While the report clearly sees much work to be done, it also highlights several positive changes in the Egyptian government's policies on science, technology and innovation (STI) since the Arab Spring in 2011. These have recently been harnessed by several initiatives in sectors such as energy, for instance with the revival of the Zewail City of Science and Technology project, which includes Egypt’s first Research University.
Egypt's public spending on higher education amounts to 1 percent of GDP, which is not far below the 1.4 percent average of Organisation for Economic Co-operation and Development (OECD) countries.
“Nonetheless," says the report, "most of these resources cover administrative costs, in particular the salaries of academic and non-academic staff, rather than going on educational programs. This practice has created a legacy of outdated equipment, infrastructure and learning materials.”
According to the report, military spending in Egypt is partly responsible for a lack of money available in other areas, including development and education.
“Military spending is eating up resources for development, with 1.7 percent of GPD in Egypt in 2015,” the report said.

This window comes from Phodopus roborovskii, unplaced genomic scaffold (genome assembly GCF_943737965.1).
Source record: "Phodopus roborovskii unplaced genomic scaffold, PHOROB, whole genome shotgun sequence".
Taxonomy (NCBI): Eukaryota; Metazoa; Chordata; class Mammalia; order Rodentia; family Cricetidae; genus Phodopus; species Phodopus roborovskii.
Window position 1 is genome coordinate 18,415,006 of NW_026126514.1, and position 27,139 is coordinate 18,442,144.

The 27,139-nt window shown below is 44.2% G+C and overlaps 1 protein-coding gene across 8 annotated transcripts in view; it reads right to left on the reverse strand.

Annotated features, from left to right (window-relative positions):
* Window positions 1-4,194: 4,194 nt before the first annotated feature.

The report's authors recommend revising the distribution of the country’s resources and spending to produce "market-ready" graduates.
Among the report's recommendations is a reassessment of the link between course of study and the industrial and research contexts to which they relate.
"The Ministry of Scientific Research should develop close ties to the Ministry of Higher Education. The shortfall in scientific research is also reflected in the noncontextualization of learning materials in tertiary curricula."
Gender parity praised
While the report's authors see room for improvement in many areas, there was praise for Egypt on the issue of gender parity, particularly in the context of Arab countries.
The report said that Egypt and Bahrain are very close to gender parity in researchers, while in most other countries women make up between one-in-three and one-in-five researchers. In 2013, women climbed to 42.8 percent of researchers in Egypt, which is the highest rate among the Arab countries included in the report.
In Saudi Arabia, women researchers made up just 1.4 percent of the total in 2013.
“The proportion of female university graduates in tertiary education in Egypt has inched closer to gender parity in recent years, but only in urban areas. The urban–rural gender divide is still alive and well,” the report said.